Furthermore, Wisconsin is one of the few states where Democrat candidates are still willing to be seen with President Obama; he, his wife, and Bill Clinton have all paid visits to rally the Democrat base against Walker. There aren’t a lot of persuadable independent voters in this particular contest, so it all comes down to turnout. This is not a race where the national Republican tide can be counted on to break a deadlocked race that’s basically tied down to two decimal places at the moment.
The Washington Post theorizes that Walker is exaggerating complaints about funding to cadge a few more dollars from the RGA, and it seems to have worked… unless one buys the account given to the Weekly Standard by state Republican sources that the original plan called for considerably higher levels of spending in the Wisconsin governor’s race. It’s also suggested that Walker is trying to set up a narrative that will give him more credit for winning, or someone to blame if he loses.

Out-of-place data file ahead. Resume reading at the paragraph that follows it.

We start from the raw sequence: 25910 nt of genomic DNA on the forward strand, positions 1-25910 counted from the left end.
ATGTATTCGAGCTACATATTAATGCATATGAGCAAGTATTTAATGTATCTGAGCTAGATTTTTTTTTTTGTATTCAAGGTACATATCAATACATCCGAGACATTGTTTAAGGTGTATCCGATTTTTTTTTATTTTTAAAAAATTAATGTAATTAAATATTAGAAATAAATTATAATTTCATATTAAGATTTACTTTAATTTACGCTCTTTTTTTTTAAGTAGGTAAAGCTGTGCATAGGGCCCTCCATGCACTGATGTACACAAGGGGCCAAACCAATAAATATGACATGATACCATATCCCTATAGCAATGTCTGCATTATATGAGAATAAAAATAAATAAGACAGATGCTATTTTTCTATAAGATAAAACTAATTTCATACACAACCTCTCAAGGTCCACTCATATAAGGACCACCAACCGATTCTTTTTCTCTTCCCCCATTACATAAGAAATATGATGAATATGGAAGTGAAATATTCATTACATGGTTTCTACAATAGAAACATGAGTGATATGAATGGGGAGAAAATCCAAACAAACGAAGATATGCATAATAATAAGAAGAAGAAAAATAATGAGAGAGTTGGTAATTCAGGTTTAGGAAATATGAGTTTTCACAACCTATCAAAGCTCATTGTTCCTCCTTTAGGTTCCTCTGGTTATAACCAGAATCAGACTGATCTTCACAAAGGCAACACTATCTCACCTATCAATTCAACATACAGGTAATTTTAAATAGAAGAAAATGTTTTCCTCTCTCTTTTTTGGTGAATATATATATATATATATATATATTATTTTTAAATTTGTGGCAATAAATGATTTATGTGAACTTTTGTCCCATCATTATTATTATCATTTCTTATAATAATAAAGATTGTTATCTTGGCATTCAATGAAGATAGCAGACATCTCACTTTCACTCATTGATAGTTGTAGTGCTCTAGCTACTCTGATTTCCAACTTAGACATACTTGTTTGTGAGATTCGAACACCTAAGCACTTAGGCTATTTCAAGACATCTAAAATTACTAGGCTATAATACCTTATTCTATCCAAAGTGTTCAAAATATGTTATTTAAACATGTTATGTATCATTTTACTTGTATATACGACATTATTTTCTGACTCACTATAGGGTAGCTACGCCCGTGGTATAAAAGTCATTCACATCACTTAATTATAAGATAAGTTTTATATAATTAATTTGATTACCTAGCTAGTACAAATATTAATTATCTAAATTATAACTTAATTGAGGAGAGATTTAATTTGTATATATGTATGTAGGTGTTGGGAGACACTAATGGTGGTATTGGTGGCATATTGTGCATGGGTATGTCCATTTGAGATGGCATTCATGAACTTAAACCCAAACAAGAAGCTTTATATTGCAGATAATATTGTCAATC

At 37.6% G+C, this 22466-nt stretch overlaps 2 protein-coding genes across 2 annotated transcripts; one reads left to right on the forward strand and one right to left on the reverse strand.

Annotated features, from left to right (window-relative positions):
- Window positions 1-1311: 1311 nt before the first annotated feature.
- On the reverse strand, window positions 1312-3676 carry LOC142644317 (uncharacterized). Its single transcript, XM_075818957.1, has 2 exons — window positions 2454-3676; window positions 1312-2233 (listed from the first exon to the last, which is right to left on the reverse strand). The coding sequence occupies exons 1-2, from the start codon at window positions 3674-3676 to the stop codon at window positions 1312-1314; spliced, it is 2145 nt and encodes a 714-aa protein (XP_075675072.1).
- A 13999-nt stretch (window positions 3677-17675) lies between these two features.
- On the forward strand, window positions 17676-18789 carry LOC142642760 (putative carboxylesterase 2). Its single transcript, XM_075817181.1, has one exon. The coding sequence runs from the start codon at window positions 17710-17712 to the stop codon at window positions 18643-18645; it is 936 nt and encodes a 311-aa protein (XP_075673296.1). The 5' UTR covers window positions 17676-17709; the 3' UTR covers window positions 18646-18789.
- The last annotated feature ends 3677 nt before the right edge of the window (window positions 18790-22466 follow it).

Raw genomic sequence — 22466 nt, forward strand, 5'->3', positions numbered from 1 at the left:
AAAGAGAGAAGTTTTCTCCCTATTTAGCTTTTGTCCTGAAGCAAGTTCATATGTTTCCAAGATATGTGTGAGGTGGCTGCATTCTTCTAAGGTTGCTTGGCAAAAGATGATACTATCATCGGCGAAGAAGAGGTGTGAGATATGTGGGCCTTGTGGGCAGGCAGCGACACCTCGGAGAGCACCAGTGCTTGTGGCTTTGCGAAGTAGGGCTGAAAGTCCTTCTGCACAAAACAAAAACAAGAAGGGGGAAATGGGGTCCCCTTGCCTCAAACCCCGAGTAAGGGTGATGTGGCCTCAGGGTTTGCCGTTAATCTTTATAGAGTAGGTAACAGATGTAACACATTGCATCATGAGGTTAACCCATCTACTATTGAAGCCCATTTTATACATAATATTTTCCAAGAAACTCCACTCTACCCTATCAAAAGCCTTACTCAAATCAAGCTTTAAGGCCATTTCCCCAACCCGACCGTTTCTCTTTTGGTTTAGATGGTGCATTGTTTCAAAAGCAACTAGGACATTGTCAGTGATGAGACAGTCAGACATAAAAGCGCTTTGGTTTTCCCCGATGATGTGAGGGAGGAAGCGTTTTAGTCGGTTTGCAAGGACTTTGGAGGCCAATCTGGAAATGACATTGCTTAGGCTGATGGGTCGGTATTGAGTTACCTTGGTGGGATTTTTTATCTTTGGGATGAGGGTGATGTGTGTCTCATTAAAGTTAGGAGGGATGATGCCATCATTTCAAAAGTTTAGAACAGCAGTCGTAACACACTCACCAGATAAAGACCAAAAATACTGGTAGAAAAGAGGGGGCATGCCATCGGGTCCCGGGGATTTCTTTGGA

The latest jobs report contained very good news for Walker, bringing his state’s unemployment rate to the lowest it’s been since the 2008 recession, and below the national average. However, Democrats are making a lot of hay about Walker’s promise to create over twice as many jobs during his first term. (The same people will, of course, vomit blood if you remind them of the promises Barack Obama made at the beginning of his terms, especially his projections of what unemployment would be like with or without his trillion-dollar “stimulus” plan.) Is a good final employment report going to budge anyone who’s made up their minds against the Governor – or, more to the point, will it pump up turnout among his supporters? It takes advertising money to close the deal with voters in the final days of a campaign.